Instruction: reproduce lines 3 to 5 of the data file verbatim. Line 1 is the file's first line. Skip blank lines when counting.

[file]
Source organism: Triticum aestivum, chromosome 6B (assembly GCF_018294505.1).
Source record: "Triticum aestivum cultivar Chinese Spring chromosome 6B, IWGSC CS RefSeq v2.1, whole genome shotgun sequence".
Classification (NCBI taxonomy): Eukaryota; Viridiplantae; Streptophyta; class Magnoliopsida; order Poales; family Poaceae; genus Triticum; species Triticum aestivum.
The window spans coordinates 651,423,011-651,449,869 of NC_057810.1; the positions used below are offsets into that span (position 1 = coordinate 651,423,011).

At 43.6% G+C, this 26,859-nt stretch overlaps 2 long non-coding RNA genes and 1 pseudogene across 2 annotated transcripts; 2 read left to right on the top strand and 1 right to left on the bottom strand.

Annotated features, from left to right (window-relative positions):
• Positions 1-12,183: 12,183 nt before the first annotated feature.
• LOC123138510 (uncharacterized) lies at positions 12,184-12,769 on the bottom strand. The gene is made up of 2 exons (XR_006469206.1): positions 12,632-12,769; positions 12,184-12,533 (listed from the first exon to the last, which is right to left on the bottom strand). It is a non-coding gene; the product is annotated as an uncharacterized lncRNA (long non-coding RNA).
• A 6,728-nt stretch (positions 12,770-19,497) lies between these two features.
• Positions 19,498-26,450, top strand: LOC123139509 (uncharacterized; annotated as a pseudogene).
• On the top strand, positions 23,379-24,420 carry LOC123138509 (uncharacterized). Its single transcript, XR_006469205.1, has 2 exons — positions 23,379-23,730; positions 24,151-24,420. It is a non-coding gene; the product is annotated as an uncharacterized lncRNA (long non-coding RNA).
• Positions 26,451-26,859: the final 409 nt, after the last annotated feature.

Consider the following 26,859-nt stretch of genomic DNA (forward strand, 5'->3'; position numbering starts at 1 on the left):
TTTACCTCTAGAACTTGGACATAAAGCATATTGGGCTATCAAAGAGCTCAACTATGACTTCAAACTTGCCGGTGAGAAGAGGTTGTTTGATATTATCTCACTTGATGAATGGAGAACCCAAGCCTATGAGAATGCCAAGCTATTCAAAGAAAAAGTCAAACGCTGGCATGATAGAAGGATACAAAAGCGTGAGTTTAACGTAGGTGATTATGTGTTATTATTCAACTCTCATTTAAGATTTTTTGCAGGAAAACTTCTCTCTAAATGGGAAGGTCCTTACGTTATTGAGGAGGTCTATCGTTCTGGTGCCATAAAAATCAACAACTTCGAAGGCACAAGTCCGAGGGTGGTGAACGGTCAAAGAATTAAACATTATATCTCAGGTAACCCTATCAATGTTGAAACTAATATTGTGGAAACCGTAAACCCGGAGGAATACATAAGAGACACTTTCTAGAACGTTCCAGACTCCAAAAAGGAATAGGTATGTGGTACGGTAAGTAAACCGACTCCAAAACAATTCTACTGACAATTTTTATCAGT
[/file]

Classification (NCBI taxonomy): Eukaryota; Viridiplantae; Streptophyta; class Magnoliopsida; order Poales; family Poaceae; genus Triticum; species Triticum aestivum.
The window spans coordinates 651,423,011-651,449,869 of NC_057810.1; the positions used below are offsets into that span (position 1 = coordinate 651,423,011).

At 43.6% G+C, this 26,859-nt stretch overlaps 2 long non-coding RNA genes and 1 pseudogene across 2 annotated transcripts; 2 read left to right on the top strand and 1 right to left on the bottom strand.